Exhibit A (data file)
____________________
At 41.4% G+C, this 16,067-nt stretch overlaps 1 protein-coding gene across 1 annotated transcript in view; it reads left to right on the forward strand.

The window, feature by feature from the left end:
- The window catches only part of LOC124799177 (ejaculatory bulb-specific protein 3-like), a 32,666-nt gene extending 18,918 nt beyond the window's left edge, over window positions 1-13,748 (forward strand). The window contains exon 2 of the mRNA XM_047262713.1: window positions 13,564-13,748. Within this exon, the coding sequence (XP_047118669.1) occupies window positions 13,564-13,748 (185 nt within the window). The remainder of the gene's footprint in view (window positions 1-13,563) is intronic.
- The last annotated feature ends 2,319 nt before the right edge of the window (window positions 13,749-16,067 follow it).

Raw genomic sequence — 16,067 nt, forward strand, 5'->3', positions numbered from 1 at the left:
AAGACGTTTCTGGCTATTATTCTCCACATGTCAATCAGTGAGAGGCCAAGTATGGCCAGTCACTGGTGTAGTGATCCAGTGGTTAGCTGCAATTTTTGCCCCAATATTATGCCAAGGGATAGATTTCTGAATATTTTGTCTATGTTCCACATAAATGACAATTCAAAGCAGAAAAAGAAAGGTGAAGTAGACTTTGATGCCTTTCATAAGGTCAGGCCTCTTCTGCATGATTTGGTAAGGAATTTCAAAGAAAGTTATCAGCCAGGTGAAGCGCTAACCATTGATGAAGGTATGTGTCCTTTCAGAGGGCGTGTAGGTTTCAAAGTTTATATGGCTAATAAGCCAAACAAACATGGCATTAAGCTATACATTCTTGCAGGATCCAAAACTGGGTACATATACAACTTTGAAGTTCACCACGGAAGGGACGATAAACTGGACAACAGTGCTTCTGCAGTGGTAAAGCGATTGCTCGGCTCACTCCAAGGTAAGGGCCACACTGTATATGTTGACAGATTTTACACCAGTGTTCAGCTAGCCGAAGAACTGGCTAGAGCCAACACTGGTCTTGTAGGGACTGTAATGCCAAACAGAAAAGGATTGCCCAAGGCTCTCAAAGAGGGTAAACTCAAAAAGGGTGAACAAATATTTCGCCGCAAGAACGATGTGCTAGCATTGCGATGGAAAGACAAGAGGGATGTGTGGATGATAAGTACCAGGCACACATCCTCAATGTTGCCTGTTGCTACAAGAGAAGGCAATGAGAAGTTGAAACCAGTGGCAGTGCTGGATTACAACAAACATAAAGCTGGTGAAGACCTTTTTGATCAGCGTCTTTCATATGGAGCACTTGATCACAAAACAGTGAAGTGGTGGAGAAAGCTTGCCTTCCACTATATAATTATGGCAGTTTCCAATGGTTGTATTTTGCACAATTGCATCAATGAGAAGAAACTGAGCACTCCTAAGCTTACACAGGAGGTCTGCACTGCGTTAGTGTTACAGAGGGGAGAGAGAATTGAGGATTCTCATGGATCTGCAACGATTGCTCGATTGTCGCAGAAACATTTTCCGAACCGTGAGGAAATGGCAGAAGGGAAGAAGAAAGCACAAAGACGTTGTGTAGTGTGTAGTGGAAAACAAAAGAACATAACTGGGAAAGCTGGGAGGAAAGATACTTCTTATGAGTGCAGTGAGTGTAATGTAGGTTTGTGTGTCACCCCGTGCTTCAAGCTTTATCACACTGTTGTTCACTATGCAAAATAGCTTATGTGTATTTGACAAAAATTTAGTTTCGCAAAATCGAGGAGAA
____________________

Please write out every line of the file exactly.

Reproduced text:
At 41.4% G+C, this 16,067-nt stretch overlaps 1 protein-coding gene across 1 annotated transcript in view; it reads left to right on the forward strand.

The window, feature by feature from the left end:
- The window catches only part of LOC124799177 (ejaculatory bulb-specific protein 3-like), a 32,666-nt gene extending 18,918 nt beyond the window's left edge, over window positions 1-13,748 (forward strand). The window contains exon 2 of the mRNA XM_047262713.1: window positions 13,564-13,748. Within this exon, the coding sequence (XP_047118669.1) occupies window positions 13,564-13,748 (185 nt within the window). The remainder of the gene's footprint in view (window positions 1-13,563) is intronic.
- The last annotated feature ends 2,319 nt before the right edge of the window (window positions 13,749-16,067 follow it).

Raw genomic sequence — 16,067 nt, forward strand, 5'->3', positions numbered from 1 at the left:
AAGACGTTTCTGGCTATTATTCTCCACATGTCAATCAGTGAGAGGCCAAGTATGGCCAGTCACTGGTGTAGTGATCCAGTGGTTAGCTGCAATTTTTGCCCCAATATTATGCCAAGGGATAGATTTCTGAATATTTTGTCTATGTTCCACATAAATGACAATTCAAAGCAGAAAAAGAAAGGTGAAGTAGACTTTGATGCCTTTCATAAGGTCAGGCCTCTTCTGCATGATTTGGTAAGGAATTTCAAAGAAAGTTATCAGCCAGGTGAAGCGCTAACCATTGATGAAGGTATGTGTCCTTTCAGAGGGCGTGTAGGTTTCAAAGTTTATATGGCTAATAAGCCAAACAAACATGGCATTAAGCTATACATTCTTGCAGGATCCAAAACTGGGTACATATACAACTTTGAAGTTCACCACGGAAGGGACGATAAACTGGACAACAGTGCTTCTGCAGTGGTAAAGCGATTGCTCGGCTCACTCCAAGGTAAGGGCCACACTGTATATGTTGACAGATTTTACACCAGTGTTCAGCTAGCCGAAGAACTGGCTAGAGCCAACACTGGTCTTGTAGGGACTGTAATGCCAAACAGAAAAGGATTGCCCAAGGCTCTCAAAGAGGGTAAACTCAAAAAGGGTGAACAAATATTTCGCCGCAAGAACGATGTGCTAGCATTGCGATGGAAAGACAAGAGGGATGTGTGGATGATAAGTACCAGGCACACATCCTCAATGTTGCCTGTTGCTACAAGAGAAGGCAATGAGAAGTTGAAACCAGTGGCAGTGCTGGATTACAACAAACATAAAGCTGGTGAAGACCTTTTTGATCAGCGTCTTTCATATGGAGCACTTGATCACAAAACAGTGAAGTGGTGGAGAAAGCTTGCCTTCCACTATATAATTATGGCAGTTTCCAATGGTTGTATTTTGCACAATTGCATCAATGAGAAGAAACTGAGCACTCCTAAGCTTACACAGGAGGTCTGCACTGCGTTAGTGTTACAGAGGGGAGAGAGAATTGAGGATTCTCATGGATCTGCAACGATTGCTCGATTGTCGCAGAAACATTTTCCGAACCGTGAGGAAATGGCAGAAGGGAAGAAGAAAGCACAAAGACGTTGTGTAGTGTGTAGTGGAAAACAAAAGAACATAACTGGGAAAGCTGGGAGGAAAGATACTTCTTATGAGTGCAGTGAGTGTAATGTAGGTTTGTGTGTCACCCCGTGCTTCAAGCTTTATCACACTGTTGTTCACTATGCAAAATAGCTTATGTGTATTTGACAAAAATTTAGTTTCGCAAAATCGAGGAGAA